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The disengaged director: is there a breach of duty?

It is unlikely that a court would find that a director breached his or her fiduciary duties due to a lack of attention or interest. However, a director's disengagement nevertheless can be harmful to the board and company.

We have all sat in board meetings at which a director is paying more attention to their BlackBerry than management's presentation or the discussion at hand. Being disengaged at a meeting, while unfortunate, is not the focus of this article. Rather, this article addresses how to think about a director's chronic underperformance: when he is so derelict that he no longer engages with other directors or management.

An effectively functioning board requires directors to honor their fiduciary duties to the corporation: the duty of care and the duty of loyalty. While self-dealing and other conflicts of interest clearly violate the duty of loyalty, when does a director's disengagement reach that level? When does such conduct become a breach under the legal standards for the duty of care and the duty of good faith? More importantly, what can companies do to resuscitate such a director and prevent the problem in the future?

It is unlikely that a director's underperformance would be considered a breach of the duty of care. The duty of care requires that directors inform themselves of all material facts and give due deliberation to them before making a business decision. However, courts will rarely find that directors have breached their duty of care; indeed, Delaware courts have required that a plaintiff show a "sustained or systemic failure of a director to exercise reasonable oversight" in order to sustain a claim that director inaction is a breach [In re Caremark International Inc. Derivative Litigation, 698 A.2d 959 at 971 (Del. Ch. 1996)]. Thus, in the vast majority of cases, an underperforming director likely will not violate his or her duty of care absent additional egregious factors.

Similarly, a finding of the breach of the duty of loyalty is reserved for rare egregious cases and not mere director disengagement. The duty of good faith, a subpart of the duty of loyalty, requires that directors act with a conscious regard for their responsibilities as fiduciaries. Thus, Delaware courts have found that "[d]eliberate indifference and inaction in the face of a duty to act can breach the duty of loyalty [In re The Walt Disney Company Derivative Litigation, 907 A.2d 693 at 755 (Del. 2005)]. Recent cases have emphasized that to find a breach of the duty of good faith, directors must have "knowingly and completely failed to undertake their responsibilities" [Lyondell Chemical Co. v. Ryan, 970 A.2d 235 (Del. 2009)]. Thus, unless the director intentionally disregards their duties, it is unlikely that their inattentiveness would be considered a breach of the duty of loyalty.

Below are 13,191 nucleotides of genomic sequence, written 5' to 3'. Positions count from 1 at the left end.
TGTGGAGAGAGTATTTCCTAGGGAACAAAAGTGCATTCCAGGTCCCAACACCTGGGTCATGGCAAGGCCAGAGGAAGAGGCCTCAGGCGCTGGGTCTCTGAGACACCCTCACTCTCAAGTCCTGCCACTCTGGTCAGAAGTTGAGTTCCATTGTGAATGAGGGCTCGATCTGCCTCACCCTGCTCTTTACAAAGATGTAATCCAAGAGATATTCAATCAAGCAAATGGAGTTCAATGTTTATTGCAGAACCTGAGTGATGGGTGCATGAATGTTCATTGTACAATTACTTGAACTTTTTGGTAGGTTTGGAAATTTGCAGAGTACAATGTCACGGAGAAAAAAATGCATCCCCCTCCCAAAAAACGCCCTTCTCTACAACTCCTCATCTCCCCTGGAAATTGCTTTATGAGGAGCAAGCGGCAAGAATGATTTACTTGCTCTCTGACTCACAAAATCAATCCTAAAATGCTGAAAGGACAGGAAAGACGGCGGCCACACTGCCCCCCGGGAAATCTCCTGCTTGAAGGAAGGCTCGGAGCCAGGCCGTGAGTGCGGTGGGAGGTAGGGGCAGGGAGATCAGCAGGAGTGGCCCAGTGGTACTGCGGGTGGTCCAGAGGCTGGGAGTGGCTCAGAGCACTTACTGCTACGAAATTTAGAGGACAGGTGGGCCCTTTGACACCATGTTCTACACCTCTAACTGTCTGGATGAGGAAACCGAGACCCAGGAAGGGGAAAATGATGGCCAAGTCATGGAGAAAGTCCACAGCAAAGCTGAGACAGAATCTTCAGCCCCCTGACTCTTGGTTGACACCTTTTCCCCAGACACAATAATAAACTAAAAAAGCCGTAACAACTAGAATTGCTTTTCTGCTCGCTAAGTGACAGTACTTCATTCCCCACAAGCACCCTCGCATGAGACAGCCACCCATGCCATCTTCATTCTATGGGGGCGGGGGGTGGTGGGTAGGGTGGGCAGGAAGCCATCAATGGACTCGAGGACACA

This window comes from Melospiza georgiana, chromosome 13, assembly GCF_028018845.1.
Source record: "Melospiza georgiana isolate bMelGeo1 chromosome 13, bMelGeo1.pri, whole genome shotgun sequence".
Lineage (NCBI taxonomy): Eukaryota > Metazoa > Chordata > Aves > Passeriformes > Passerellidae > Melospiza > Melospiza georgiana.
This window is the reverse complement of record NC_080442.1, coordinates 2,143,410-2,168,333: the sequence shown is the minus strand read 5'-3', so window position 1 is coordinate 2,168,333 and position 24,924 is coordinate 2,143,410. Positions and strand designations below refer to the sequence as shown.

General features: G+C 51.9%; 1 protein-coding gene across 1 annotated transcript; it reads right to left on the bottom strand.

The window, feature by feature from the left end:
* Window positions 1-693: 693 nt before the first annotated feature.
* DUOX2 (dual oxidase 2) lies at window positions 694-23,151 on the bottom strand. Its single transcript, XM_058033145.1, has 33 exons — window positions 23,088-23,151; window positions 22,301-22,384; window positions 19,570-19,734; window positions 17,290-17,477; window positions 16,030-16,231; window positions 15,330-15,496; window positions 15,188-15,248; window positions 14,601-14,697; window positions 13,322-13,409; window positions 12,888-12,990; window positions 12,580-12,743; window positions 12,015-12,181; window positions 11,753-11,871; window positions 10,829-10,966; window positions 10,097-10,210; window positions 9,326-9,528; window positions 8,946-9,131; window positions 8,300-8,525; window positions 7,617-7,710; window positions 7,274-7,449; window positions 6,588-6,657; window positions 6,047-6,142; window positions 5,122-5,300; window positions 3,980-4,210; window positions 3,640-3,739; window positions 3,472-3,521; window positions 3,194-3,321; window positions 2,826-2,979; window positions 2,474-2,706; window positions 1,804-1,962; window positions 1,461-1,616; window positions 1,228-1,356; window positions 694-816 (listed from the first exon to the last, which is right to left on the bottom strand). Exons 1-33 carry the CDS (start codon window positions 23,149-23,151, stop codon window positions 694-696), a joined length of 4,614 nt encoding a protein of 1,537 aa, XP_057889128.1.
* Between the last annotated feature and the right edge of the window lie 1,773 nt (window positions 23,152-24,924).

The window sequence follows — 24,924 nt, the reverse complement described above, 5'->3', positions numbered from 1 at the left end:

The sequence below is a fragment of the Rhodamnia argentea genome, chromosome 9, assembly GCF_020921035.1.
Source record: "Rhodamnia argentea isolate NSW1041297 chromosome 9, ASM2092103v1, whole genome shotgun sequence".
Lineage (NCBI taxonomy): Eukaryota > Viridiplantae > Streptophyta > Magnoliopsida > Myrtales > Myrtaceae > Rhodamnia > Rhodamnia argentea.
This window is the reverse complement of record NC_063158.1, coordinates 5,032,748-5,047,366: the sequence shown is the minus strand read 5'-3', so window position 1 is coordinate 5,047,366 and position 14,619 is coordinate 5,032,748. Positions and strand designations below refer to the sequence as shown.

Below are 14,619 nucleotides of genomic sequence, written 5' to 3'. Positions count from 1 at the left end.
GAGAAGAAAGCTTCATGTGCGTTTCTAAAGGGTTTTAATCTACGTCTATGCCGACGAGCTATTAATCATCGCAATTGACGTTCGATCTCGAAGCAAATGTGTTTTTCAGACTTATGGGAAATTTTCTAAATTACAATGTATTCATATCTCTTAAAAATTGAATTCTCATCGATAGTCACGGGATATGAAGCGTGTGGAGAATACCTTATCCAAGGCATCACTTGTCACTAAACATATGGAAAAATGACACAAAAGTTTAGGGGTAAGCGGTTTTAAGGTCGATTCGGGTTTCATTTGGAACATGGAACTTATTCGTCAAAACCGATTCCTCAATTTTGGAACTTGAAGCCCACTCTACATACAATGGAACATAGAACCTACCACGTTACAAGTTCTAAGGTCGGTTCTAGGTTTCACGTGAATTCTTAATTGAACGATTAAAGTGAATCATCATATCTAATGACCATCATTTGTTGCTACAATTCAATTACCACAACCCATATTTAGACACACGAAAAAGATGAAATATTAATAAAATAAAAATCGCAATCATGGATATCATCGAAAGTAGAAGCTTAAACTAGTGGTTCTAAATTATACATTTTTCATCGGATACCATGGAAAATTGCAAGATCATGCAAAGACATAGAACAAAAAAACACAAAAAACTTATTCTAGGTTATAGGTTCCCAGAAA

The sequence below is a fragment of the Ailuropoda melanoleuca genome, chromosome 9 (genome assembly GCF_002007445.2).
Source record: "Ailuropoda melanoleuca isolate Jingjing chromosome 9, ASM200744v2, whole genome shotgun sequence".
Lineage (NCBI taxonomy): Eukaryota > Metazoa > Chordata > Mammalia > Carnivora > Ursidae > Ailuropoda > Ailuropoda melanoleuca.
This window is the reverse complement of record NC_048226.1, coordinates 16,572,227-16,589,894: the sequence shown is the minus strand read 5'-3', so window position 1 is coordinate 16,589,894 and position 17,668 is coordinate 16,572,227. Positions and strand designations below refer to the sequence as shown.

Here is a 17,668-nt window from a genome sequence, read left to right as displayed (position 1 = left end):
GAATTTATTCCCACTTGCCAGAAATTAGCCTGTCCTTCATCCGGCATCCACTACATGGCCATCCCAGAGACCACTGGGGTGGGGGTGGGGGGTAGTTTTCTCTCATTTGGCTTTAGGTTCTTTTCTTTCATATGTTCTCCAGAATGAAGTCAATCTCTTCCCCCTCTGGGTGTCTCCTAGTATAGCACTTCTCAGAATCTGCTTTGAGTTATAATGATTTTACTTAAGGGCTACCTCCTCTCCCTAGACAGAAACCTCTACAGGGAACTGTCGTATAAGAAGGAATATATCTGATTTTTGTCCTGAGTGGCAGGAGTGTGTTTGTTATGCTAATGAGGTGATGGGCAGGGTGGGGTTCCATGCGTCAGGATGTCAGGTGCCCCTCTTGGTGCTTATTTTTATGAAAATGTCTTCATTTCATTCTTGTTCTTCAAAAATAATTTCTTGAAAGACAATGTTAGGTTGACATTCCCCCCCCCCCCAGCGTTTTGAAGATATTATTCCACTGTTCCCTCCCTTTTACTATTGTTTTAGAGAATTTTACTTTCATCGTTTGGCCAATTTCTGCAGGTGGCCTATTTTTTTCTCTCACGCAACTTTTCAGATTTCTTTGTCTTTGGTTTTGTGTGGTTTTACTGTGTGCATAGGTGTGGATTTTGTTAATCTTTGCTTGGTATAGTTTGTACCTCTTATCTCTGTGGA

It is therefore unlikely that a court would find that a director breached his or her fiduciary duties due to a lack of attention or interest. However, a director's disengagement nevertheless can be harmful to the board and company without rising to the level of a breach of fiduciary duties. Asking the governance committee to recommend to the shareholders that a director be removed should be a last resort. The chair, lead independent director or another board member should frankly speak with the director about her lack of engagement and underperformance. In the majority of cases, the director will not have realized the extent of his perceived disengagement and will be willing to remedy the issue once confronted. If not, more severe steps will be necessary.

Resuscitating a director may be uncomfortable and difficult. To avoid the problem from occurring in the first instance, companies should consider the following steps:

* Ensure that board members understand what is expected of them by establishing written board member expectations or job descriptions that articulate specific responsibilities and standards.

* Implement a board member evaluation process by which board members receive periodic assessments of and feedback on their performance.

* Provide ongoing director training and mentoring to enhance motivation and understanding of roles.

* Conduct evaluations of the effectiveness of board committees and consider whether they should be changed to promote productivity.

Since a director's conduct rarely will rise to the level of a breach of fiduciary duty but can nevertheless be detrimental to the board, preventing director disengagement before it occurs is the best way to ensure that boards continue to operate effectively.

Matthew L. Biben is a litigation partner at Debevoise & Plimpton and member of the firm's White Collar & Regulatory Defense Group and the Banking and Consumer Finance practices ( He has extensive experience advising boards and senior management on a wide-ranging set of matters. He can be contacted at Liz Alspector, a corporate associate with the firm, assisted in the preparation of this article.
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Author:Biben, Matthew L.
Publication:Directors & Boards
Date:Mar 22, 2016
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